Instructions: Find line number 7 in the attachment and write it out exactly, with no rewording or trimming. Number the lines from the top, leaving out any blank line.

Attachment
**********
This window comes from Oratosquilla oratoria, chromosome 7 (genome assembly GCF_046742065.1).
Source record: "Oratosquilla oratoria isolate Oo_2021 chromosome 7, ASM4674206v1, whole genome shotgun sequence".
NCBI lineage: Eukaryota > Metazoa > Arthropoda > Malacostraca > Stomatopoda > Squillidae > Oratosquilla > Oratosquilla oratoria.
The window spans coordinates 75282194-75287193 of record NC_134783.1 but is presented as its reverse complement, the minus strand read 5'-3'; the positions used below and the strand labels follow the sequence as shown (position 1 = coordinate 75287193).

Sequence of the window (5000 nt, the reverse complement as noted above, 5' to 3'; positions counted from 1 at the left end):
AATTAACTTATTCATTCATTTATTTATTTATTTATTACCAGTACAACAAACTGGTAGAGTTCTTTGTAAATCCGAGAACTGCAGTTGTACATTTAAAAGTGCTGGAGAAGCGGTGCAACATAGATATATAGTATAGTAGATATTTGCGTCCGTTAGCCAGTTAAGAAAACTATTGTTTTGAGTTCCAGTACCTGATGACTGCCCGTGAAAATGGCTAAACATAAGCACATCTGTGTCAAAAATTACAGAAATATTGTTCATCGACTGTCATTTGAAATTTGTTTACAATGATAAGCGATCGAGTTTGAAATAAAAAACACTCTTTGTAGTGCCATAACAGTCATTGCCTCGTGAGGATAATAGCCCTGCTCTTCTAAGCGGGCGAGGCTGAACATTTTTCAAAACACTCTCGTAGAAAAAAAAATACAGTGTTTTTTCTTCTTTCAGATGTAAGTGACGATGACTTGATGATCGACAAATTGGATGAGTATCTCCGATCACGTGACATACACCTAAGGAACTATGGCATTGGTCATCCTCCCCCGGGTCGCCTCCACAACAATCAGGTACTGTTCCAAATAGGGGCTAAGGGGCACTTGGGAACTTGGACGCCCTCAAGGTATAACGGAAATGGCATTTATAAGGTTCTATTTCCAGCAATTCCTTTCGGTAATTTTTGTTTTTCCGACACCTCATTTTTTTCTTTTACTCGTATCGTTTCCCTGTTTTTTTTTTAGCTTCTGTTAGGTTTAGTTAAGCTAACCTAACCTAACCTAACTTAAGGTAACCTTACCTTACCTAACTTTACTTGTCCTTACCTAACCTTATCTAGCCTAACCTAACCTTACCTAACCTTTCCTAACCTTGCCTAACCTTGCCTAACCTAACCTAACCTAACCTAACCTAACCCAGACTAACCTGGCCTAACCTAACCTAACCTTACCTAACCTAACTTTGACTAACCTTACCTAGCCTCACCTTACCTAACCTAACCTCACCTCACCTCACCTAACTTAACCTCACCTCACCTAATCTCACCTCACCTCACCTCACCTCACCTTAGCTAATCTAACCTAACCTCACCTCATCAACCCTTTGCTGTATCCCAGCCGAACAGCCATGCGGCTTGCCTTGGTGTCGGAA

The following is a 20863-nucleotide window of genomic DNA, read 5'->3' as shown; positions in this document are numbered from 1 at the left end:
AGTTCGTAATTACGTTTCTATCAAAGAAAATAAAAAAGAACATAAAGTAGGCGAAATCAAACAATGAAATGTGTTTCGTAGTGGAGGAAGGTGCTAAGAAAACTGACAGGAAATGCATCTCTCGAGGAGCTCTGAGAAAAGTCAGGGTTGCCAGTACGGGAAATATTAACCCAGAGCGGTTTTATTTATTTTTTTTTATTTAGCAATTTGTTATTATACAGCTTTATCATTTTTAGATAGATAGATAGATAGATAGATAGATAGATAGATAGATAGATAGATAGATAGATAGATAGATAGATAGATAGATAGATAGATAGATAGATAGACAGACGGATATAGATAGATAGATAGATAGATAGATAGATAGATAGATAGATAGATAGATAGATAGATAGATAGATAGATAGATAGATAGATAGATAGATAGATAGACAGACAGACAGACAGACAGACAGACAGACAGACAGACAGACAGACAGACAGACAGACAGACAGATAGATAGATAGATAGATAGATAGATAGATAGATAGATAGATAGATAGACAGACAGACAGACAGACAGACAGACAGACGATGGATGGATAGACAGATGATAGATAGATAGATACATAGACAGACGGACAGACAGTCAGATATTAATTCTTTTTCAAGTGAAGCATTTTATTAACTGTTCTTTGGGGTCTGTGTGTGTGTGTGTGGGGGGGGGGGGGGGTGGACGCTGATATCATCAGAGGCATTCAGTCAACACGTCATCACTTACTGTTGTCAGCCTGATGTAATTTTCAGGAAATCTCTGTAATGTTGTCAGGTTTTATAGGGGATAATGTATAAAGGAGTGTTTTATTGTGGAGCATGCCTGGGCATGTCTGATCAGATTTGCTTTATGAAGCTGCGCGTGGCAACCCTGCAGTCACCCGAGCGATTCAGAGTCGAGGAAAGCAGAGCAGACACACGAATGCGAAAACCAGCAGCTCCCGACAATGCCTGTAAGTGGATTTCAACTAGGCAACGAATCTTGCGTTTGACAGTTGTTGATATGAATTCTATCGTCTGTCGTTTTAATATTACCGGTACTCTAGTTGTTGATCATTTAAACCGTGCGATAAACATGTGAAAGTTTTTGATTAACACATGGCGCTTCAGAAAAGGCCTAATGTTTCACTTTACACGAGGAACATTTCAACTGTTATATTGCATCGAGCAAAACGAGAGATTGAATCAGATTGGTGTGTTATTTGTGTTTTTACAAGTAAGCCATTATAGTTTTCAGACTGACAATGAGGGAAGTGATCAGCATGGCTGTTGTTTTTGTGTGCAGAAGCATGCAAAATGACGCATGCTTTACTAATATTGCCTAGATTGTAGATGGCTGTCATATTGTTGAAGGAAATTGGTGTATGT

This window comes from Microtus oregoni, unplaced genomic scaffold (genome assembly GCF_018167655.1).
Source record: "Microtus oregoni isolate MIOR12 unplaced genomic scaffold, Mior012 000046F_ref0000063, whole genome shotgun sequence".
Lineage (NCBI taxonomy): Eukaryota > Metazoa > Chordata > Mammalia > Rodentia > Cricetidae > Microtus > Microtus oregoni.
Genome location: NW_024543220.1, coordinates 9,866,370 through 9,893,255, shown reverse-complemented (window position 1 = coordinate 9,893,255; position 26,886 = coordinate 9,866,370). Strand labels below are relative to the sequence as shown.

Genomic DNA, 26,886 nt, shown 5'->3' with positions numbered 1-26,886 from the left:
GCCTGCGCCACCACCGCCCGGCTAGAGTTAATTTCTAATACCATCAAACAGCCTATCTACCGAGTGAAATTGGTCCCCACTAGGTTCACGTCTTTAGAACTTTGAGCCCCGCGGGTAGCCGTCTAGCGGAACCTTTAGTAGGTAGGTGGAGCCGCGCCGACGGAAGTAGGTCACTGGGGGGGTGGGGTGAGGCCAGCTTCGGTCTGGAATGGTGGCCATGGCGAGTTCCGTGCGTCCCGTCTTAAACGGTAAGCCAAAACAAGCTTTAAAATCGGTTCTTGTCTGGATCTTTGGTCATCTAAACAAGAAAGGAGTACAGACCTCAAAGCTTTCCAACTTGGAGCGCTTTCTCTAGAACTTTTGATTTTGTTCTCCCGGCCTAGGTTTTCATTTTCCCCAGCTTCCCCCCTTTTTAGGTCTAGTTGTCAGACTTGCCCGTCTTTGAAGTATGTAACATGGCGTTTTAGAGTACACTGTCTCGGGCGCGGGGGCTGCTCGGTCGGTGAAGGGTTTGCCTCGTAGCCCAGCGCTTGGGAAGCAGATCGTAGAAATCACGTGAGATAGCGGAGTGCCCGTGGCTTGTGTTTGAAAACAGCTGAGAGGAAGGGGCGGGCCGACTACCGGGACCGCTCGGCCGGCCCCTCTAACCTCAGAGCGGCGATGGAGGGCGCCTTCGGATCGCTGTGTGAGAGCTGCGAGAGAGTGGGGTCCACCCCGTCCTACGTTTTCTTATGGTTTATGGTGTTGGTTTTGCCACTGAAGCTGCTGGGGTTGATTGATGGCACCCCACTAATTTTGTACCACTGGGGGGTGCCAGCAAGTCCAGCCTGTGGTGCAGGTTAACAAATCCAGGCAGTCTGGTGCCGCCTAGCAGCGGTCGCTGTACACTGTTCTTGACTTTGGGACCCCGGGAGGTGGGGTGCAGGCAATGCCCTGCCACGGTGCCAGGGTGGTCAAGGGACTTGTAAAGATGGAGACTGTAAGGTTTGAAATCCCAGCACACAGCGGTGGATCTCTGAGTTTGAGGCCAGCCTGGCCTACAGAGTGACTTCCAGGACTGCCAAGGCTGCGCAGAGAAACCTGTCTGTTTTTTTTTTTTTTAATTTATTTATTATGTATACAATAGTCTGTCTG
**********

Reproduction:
The following is a 20863-nucleotide window of genomic DNA, read 5'->3' as shown; positions in this document are numbered from 1 at the left end: